And now he is involved with a company spun off from uber patent troll Intellectual Ventures (see Patent Trolling in Action: Big Patent Firm Sues Nine Tech Firms), as noted in Bill Gates’ nuclear company explores molten salt reactors, thorium:

“We’re thinking about it and trying to work on it and we have a few proprietary ideas that we’re cooking up,” Gilleland said in relation to MSRs. He did provide details of the “proprietary” ideas, noting that, “We like to work on an idea for a while before we run out and tell about it – so we have some ideas which we’re trying to ferret out how good they are.”

Director of innovation Latkowski declined to say whether or not TerraPower has filed any MSR patents. In addition to running innovation and related partnerships, Latkowski also “oversees the development, maintenance and protection of TerraPower’s intellectual property portfolio” according to his company bio. TerraPower is a spin out of Intellectual Ventures, an innovation and venture capital firm that makes a business out of patents and is known as a keen collector and protector of intellectual property. It is headed by Nathan Myhrvold, a former Microsoft chief strategist and technology officer who serves as TerraPower’s vice chairman.


Patently speaking. TerraPower vice chairman Nathan Myhrvold is CEO of Intellectual Ventures, a company whose business is intellectual property. TerraPower is an Intellectual Ventures spin out.

Imagine some other company comes up with a good way to make affordable, cheap, clean, safe thorium or other nuclear energy systems. They could well be sued into the ground by TerraPower by virtue of its patents, setting human progress and welfare back decades.

It’s no surprise Gates is in favor of the statist institution of IP; here he is gushing over the great things state violence gives us:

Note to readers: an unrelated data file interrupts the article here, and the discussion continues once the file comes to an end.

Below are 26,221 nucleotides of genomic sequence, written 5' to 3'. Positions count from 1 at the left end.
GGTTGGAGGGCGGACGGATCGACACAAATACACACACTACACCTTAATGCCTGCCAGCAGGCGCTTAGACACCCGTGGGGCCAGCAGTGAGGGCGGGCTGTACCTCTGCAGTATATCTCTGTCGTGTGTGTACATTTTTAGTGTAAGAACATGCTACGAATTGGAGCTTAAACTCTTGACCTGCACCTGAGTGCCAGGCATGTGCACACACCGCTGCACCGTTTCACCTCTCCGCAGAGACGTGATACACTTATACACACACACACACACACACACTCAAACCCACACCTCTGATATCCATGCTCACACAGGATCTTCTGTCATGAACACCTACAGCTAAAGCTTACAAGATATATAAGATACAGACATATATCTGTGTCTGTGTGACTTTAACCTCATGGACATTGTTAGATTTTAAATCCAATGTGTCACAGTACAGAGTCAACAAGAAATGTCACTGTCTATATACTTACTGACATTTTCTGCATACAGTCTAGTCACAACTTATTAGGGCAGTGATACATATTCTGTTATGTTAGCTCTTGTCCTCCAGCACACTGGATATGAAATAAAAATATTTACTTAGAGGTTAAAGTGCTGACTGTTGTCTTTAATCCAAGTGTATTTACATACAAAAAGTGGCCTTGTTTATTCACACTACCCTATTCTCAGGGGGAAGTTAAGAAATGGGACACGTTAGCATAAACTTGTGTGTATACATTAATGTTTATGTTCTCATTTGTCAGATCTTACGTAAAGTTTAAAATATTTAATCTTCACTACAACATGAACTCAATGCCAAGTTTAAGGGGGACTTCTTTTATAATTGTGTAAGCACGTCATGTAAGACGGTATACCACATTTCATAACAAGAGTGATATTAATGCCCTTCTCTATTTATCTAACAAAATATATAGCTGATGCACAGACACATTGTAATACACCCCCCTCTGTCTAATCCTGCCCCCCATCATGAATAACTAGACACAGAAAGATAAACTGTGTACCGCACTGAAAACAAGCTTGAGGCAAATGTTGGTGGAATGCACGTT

You write about the violence in traditional societies. It made me think of Steven Pinker’s The Better Angels of Our Nature, which shows how and why the world has become a less violent place over the centuries. One factor is the growth of centralized governments that have a monopoly on punishing people. You’ve seen examples where police come in to an area for the first time. As soon as they make it clear that the first guy to take revenge will go to prison, the levels of violence drop very quickly. [From Gates’s blog: A Discussion with Jared Diamond.]

This is all a shame, given that Gates elsewhere seems to have some glimmer of understanding of the importance of capitalist property rights:

The incredible economic transition in China over the last three-plus decades occurred because the leadership embraced capitalistic economics, including private property, markets, and investing in infrastructure and education.
This points to the most obvious theory about growth, which is that it is strongly correlated with embracing capitalistic economics—independent of the political system. When a country focuses on getting infrastructure built and education improved, and it uses market pricing to determine how resources should be allocated, then it moves towards growth. This test has a lot more clarity than the one proposed by the authors, and seems to me fits the facts of what has happened over time far better.
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To the extent possible under law, Stephan Kinsella has waived all copyright and related or neighboring rights to C4SIF. This work is published from: United States. In the event the CC0 license is unenforceable a  Creative Commons License Creative Commons Attribution 3.0 License is hereby granted.